How to Prepare for a Job Interview

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A job interview is an important part of the hiring process. Knowing how to impress potential employers is just as important as having work experience when it comes to landing a job.

 

A Brief Overview of Job Interviewing

After applying on a company's website or through a recruiter, the applicant may be invited to a job interview. This invitation demonstrates the company's interest in the skill sets and qualifications of the potential candidate.

At this point, the employer can determine whether the applicant possesses the personality, problem-solving skills, and professionalism required to succeed in the open position. The applicant can ask the employer questions to determine if the job is a good fit. To increase his or her chances of being hired, the applicant must arrive prepared, dressed appropriately, and act professionally. A second interview demonstrates that the applicant is a strong candidate for the position.

 

5 Types of Interviews

Before landing their dream job, job seekers may have to go through several interviews with a hiring manager, potential co-workers, and a recruiter. The following are some examples of interview types:

1. Mock interviews: It is critical to practice your interview skills prior to the actual interview. Mock interviews allow you to practice answering common interview questions. Working with a career coach, trusted peer, or friend to interview you for a potential new job will allow you to practice answering various interview questions.

2. Phone interviews: Applicants are not required to dress up for phone interviews, also known as phone screens. Nonetheless, you must speak clearly and professionally, and you must be in an area with good reception so that you and the interviewer can hear each other. Phone interviews are sometimes used as a preliminary interview or a first-round meeting to get a sense of the candidate.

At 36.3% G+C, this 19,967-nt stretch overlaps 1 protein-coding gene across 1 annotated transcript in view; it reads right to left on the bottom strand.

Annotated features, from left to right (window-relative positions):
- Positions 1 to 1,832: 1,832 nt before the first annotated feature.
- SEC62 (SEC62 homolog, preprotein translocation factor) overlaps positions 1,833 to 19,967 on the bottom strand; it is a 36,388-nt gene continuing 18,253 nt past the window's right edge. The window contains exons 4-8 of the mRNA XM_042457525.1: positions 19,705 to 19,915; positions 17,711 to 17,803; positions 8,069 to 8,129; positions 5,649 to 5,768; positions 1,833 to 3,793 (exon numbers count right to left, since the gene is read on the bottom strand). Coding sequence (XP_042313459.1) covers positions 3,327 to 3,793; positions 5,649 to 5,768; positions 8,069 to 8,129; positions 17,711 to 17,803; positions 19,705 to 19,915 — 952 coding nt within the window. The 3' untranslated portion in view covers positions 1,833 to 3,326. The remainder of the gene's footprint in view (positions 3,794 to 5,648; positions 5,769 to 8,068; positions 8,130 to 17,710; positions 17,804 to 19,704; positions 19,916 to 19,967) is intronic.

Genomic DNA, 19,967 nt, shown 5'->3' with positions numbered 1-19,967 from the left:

3. In-person interviews: This is the most common type of interview. You enter the company office and meet with human resources, a potential manager, or a recruiter. In-person interviews require everything from body language and articulation to curiosity and professional attire.

4. Video interviews: In-person interviews can be replaced with video interviews on digital platforms. Dress as if you were going to an in-person interview, and address your answers to the person on your screen.

5. Second-round interviews: If you advance to the next round of interviews, you may meet more potential peers and higher-ups at the company. Companies will sometimes fly qualified candidates to meet with them in person for the second interview.

 

How to Get Ready for an Interview

To increase your chances of getting a job offer, follow the interview tips below:

1. Make duplicates of your résumé and cover letter. Extra copies of your cover letter and résumés with your work history should be kept in a folder or briefcase in case the interviewer requires one.

2. Go over the company's website. Learn more about the company so that you are well-prepared for your interview and can ask thoughtful questions that demonstrate you have done your homework.

3. Rehearse your questions and responses. Spend some time practicing your interview questions and answers. Perform a mock interview with a peer or write down your responses so you know exactly what you'll be talking about.

4. Confirm the interview time and date three times. You don't want to be late or miss your interview entirely, so double-check the time (including time zone) for your discussion.

5. Plan your interview attire the night before. Even if the company has an informal dress code, dress up to demonstrate that you are serious about the position. Choosing an outfit the night before also relieves stress on the day of the interview.

6. Be on time. Allow plenty of time to get to the interview location. As you wait for your appointment, check in and go over your list of questions and answers.

7. Be professional. In a job interview, make a good first impression by giving a firm handshake, maintaining eye contact, and paying attention to your posture and body language.

8. Make inquiries. Come prepared with questions about company culture and the job description to demonstrate your interest in the interview process.

9. Follow up with a thank-you note. Thank the recruiter or hiring manager for their time at the end of the interview, and follow up a day later with a thank-you email or handwritten note. This small gesture can go a long way toward demonstrating your appreciation and interest in the role.

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